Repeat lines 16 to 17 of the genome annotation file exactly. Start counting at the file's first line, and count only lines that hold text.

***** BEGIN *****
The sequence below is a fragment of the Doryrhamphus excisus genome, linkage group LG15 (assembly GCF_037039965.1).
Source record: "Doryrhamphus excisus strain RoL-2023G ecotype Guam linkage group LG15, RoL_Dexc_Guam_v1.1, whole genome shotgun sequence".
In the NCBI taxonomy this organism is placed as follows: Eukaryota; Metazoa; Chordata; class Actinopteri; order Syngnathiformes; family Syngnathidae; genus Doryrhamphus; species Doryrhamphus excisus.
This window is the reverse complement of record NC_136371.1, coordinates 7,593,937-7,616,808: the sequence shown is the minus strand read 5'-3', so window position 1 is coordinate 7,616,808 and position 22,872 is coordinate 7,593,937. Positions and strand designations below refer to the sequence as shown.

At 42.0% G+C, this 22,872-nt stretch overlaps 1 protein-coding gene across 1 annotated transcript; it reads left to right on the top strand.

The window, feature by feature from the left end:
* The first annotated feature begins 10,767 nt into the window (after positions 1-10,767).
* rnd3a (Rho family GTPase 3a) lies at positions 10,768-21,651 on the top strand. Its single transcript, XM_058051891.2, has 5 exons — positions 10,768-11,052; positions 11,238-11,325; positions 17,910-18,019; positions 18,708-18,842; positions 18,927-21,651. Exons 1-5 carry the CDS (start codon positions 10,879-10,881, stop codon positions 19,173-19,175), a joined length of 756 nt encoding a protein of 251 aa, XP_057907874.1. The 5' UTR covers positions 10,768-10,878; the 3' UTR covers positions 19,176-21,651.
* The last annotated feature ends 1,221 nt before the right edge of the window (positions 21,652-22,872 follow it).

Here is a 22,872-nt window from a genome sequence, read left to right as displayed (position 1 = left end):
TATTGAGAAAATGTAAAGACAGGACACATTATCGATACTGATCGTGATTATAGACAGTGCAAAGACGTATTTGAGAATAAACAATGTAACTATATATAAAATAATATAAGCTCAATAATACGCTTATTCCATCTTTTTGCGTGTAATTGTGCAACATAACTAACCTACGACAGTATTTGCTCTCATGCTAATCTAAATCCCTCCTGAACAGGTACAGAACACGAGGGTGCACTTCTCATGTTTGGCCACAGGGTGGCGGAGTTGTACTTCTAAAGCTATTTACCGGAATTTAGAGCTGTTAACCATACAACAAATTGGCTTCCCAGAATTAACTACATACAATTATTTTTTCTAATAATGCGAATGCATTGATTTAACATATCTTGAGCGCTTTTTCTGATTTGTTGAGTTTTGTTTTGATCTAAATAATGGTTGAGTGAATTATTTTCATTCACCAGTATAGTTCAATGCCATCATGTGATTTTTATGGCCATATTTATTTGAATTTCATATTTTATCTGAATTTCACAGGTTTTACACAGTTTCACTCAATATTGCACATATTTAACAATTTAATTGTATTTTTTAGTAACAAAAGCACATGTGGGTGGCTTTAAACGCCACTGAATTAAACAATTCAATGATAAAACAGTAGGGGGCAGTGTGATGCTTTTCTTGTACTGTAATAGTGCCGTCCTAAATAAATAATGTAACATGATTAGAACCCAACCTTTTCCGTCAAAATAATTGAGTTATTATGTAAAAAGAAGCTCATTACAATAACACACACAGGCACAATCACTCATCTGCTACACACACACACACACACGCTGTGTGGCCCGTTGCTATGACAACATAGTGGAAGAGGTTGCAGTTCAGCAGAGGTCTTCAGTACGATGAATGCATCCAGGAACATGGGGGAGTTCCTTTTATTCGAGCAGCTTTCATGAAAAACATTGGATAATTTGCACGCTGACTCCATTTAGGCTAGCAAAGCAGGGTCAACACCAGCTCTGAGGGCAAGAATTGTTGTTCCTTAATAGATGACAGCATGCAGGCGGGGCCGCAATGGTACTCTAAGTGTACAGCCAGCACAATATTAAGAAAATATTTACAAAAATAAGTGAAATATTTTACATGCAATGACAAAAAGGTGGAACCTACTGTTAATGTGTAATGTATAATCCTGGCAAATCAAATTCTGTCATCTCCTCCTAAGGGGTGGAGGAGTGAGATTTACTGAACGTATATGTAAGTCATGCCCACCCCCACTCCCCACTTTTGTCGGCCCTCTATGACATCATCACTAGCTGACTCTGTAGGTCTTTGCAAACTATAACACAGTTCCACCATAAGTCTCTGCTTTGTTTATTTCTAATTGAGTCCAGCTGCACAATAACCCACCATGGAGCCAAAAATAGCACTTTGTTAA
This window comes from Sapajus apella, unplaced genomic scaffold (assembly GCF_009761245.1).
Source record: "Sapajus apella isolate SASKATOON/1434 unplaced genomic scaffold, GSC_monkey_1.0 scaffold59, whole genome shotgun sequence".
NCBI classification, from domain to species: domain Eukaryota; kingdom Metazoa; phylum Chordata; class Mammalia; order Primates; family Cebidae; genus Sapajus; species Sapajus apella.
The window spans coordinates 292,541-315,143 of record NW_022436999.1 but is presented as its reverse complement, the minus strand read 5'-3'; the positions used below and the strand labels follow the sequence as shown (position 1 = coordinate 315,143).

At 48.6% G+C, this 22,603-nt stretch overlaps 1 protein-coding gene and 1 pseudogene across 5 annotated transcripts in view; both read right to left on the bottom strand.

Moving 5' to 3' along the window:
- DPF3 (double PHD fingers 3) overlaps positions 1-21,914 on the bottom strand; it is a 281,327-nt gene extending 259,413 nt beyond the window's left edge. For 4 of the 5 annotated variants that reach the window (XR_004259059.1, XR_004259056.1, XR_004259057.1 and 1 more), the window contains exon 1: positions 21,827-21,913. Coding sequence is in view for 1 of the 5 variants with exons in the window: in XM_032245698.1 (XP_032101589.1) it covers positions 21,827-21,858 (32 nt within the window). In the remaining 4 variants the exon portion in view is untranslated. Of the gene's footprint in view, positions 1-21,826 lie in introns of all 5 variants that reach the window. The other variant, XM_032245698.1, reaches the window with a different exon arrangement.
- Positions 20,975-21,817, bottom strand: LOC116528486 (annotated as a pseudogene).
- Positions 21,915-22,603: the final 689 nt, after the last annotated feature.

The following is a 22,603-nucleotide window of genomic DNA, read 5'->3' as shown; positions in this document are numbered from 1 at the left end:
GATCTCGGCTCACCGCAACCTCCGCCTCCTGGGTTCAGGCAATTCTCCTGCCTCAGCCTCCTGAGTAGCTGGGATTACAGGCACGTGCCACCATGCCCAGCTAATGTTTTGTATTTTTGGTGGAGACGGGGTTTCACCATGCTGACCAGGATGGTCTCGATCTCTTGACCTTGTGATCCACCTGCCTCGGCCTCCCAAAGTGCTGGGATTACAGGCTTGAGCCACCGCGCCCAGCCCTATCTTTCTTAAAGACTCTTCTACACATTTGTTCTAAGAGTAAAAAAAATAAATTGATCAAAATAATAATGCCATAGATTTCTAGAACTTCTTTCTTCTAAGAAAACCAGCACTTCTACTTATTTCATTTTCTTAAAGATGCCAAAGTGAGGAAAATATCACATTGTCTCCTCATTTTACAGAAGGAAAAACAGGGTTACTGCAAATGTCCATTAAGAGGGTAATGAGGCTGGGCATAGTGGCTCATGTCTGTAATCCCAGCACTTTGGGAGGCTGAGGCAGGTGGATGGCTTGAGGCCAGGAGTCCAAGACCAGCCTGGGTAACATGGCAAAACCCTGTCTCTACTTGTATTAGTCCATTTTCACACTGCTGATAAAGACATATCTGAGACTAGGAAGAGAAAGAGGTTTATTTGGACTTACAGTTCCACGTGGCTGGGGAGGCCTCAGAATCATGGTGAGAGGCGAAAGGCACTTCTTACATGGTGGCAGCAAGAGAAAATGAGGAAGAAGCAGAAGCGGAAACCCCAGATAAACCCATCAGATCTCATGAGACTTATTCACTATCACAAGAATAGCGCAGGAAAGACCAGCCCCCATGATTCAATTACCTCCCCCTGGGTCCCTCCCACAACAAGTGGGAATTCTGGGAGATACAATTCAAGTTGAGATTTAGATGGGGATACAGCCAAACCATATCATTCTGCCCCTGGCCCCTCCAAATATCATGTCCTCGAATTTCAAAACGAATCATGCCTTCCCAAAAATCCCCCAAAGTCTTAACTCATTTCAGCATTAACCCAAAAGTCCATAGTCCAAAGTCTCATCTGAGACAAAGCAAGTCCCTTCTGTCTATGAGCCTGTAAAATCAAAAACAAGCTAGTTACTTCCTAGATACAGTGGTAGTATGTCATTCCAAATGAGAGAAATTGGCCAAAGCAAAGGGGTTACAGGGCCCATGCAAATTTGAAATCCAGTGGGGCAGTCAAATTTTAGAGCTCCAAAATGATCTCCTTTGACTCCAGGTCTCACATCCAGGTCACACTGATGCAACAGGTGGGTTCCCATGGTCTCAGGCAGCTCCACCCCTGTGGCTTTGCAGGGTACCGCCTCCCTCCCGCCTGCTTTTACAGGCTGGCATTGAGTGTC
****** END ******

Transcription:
At 48.6% G+C, this 22,603-nt stretch overlaps 1 protein-coding gene and 1 pseudogene across 5 annotated transcripts in view; both read right to left on the bottom strand.

Moving 5' to 3' along the window: